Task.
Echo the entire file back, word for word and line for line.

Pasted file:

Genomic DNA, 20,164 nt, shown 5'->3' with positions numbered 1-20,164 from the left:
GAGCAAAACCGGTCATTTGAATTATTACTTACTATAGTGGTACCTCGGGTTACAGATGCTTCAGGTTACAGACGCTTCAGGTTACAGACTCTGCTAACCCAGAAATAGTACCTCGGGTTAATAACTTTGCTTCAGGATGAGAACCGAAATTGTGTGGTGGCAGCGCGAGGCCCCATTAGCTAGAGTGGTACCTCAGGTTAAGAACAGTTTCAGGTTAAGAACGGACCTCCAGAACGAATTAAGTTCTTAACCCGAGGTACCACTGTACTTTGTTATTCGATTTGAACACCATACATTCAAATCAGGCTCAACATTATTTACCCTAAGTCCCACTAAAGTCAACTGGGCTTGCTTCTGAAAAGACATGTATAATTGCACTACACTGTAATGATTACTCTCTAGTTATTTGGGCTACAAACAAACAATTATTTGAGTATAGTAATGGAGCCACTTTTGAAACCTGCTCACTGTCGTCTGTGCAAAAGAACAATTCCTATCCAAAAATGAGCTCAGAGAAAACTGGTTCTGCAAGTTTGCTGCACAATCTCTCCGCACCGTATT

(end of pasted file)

Genomic DNA, 20,164 nt, shown 5'->3' with positions numbered 1-20,164 from the left:
GAGCAAAACCGGTCATTTGAATTATTACTTACTATAGTGGTACCTCGGGTTACAGATGCTTCAGGTTACAGACGCTTCAGGTTACAGACTCTGCTAACCCAGAAATAGTACCTCGGGTTAATAACTTTGCTTCAGGATGAGAACCGAAATTGTGTGGTGGCAGCGCGAGGCCCCATTAGCTAGAGTGGTACCTCAGGTTAAGAACAGTTTCAGGTTAAGAACGGACCTCCAGAACGAATTAAGTTCTTAACCCGAGGTACCACTGTACTTTGTTATTCGATTTGAACACCATACATTCAAATCAGGCTCAACATTATTTACCCTAAGTCCCACTAAAGTCAACTGGGCTTGCTTCTGAAAAGACATGTATAATTGCACTACACTGTAATGATTACTCTCTAGTTATTTGGGCTACAAACAAACAATTATTTGAGTATAGTAATGGAGCCACTTTTGAAACCTGCTCACTGTCGTCTGTGCAAAAGAACAATTCCTATCCAAAAATGAGCTCAGAGAAAACTGGTTCTGCAAGTTTGCTGCACAATCTCTCCGCACCGTATT